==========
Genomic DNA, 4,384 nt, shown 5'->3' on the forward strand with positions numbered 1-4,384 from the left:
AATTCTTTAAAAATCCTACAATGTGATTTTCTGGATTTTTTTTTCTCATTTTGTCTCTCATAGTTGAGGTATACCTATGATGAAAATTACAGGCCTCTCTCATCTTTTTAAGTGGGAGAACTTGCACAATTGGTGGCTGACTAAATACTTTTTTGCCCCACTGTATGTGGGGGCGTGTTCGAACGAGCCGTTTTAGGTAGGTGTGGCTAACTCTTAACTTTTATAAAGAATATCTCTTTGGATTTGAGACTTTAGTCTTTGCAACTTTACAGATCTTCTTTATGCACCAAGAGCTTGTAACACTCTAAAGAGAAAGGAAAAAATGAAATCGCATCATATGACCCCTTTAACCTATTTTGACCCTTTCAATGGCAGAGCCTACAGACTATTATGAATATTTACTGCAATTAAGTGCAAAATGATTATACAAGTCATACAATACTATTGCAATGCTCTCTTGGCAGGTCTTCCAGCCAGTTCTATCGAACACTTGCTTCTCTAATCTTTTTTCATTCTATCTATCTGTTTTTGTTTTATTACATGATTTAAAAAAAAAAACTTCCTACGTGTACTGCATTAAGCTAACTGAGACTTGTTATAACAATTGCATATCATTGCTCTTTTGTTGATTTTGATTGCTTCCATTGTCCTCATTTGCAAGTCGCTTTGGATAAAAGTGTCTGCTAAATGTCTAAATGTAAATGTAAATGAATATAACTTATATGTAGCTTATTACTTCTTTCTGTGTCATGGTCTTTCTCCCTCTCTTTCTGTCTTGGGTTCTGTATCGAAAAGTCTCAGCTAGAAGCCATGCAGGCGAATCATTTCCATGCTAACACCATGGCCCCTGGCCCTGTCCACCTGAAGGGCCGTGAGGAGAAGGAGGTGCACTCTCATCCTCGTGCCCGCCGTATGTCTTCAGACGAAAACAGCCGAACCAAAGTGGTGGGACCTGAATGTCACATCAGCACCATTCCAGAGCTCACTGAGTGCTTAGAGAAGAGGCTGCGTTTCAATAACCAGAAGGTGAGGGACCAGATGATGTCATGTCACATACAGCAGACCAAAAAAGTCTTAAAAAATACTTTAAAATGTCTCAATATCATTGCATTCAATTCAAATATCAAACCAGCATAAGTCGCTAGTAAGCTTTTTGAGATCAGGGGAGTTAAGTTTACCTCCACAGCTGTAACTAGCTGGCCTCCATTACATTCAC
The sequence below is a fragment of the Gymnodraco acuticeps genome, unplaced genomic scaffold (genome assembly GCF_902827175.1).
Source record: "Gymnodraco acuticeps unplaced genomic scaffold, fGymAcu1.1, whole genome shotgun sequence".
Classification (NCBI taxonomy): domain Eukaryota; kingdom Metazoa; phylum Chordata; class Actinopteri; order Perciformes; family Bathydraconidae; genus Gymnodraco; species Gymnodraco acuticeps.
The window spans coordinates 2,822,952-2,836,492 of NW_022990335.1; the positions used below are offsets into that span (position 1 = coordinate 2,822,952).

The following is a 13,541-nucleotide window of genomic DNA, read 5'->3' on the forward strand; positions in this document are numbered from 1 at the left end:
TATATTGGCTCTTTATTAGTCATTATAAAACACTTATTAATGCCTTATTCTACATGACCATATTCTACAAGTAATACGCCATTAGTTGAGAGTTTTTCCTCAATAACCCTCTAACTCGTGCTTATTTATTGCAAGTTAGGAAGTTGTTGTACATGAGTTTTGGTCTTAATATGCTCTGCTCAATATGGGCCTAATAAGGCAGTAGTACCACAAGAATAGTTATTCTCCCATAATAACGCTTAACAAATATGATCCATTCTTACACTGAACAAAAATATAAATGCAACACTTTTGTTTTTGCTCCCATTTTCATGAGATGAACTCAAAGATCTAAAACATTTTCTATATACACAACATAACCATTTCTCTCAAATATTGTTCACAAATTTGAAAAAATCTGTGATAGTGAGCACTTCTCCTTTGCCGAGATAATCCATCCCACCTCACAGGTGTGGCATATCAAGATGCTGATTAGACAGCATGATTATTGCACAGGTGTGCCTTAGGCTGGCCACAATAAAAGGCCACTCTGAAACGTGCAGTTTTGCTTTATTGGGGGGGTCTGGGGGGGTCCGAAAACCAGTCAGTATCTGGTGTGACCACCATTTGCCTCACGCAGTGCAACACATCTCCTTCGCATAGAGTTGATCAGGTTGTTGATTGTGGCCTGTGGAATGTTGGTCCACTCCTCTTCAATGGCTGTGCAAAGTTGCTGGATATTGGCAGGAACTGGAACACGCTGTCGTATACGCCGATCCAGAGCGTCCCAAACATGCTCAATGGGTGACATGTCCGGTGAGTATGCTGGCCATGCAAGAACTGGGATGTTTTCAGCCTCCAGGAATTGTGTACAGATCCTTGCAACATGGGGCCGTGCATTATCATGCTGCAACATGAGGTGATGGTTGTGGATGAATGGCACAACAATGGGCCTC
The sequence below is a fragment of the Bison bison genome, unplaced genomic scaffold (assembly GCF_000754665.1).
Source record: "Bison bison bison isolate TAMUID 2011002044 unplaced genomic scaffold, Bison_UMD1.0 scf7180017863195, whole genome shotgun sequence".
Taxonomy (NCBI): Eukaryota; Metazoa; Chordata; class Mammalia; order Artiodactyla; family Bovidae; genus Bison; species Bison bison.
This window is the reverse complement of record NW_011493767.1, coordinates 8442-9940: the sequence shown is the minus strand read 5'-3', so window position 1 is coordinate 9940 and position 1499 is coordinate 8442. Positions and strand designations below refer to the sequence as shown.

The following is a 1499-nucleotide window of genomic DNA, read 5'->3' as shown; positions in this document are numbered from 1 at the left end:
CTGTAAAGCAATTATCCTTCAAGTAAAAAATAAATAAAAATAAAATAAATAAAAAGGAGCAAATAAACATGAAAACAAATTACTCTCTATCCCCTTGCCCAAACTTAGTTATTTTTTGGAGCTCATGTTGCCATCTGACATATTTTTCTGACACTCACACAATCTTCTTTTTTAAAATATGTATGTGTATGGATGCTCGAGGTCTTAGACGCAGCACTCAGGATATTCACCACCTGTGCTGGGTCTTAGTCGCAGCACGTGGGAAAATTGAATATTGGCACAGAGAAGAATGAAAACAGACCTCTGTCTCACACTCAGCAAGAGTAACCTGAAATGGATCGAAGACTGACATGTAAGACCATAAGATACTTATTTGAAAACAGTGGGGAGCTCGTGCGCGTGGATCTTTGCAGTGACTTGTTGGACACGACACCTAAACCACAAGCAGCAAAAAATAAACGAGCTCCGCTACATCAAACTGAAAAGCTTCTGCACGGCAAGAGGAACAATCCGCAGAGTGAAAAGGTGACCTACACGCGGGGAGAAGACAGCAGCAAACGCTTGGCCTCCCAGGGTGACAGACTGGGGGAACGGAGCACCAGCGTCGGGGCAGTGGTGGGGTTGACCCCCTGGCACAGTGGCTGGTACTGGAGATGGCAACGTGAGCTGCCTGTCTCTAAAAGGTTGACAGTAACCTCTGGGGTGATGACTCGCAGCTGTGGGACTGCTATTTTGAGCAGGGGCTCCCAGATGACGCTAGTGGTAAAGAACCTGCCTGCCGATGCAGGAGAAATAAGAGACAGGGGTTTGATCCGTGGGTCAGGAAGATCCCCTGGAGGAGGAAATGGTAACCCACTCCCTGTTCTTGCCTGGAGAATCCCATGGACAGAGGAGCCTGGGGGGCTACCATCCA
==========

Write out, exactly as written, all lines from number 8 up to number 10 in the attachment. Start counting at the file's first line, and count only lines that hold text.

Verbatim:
TATATTGGCTCTTTATTAGTCATTATAAAACACTTATTAATGCCTTATTCTACATGACCATATTCTACAAGTAATACGCCATTAGTTGAGAGTTTTTCCTCAATAACCCTCTAACTCGTGCTTATTTATTGCAAGTTAGGAAGTTGTTGTACATGAGTTTTGGTCTTAATATGCTCTGCTCAATATGGGCCTAATAAGGCAGTAGTACCACAAGAATAGTTATTCTCCCATAATAACGCTTAACAAATATGATCCATTCTTACACTGAACAAAAATATAAATGCAACACTTTTGTTTTTGCTCCCATTTTCATGAGATGAACTCAAAGATCTAAAACATTTTCTATATACACAACATAACCATTTCTCTCAAATATTGTTCACAAATTTGAAAAAATCTGTGATAGTGAGCACTTCTCCTTTGCCGAGATAATCCATCCCACCTCACAGGTGTGGCATATCAAGATGCTGATTAGACAGCATGATTATTGCACAGGTGTGCCTTAGGCTGGCCACAATAAAAGGCCACTCTGAAACGTGCAGTTTTGCTTTATTGGGGGGGTCTGGGGGGGTCCGAAAACCAGTCAGTATCTGGTGTGACCACCATTTGCCTCACGCAGTGCAACACATCTCCTTCGCATAGAGTTGATCAGGTTGTTGATTGTGGCCTGTGGAATGTTGGTCCACTCCTCTTCAATGGCTGTGCAAAGTTGCTGGATATTGGCAGGAACTGGAACACGCTGTCGTATACGCCGATCCAGAGCGTCCCAAACATGCTCAATGGGTGACATGTCCGGTGAGTATGCTGGCCATGCAAGAACTGGGATGTTTTCAGCCTCCAGGAATTGTGTACAGATCCTTGCAACATGGGGCCGTGCATTATCATGCTGCAACATGAGGTGATGGTTGTGGATGAATGGCACAACAATGGGCCTC
The sequence below is a fragment of the Bison bison genome, unplaced genomic scaffold (assembly GCF_000754665.1).
Source record: "Bison bison bison isolate TAMUID 2011002044 unplaced genomic scaffold, Bison_UMD1.0 scf7180017863195, whole genome shotgun sequence".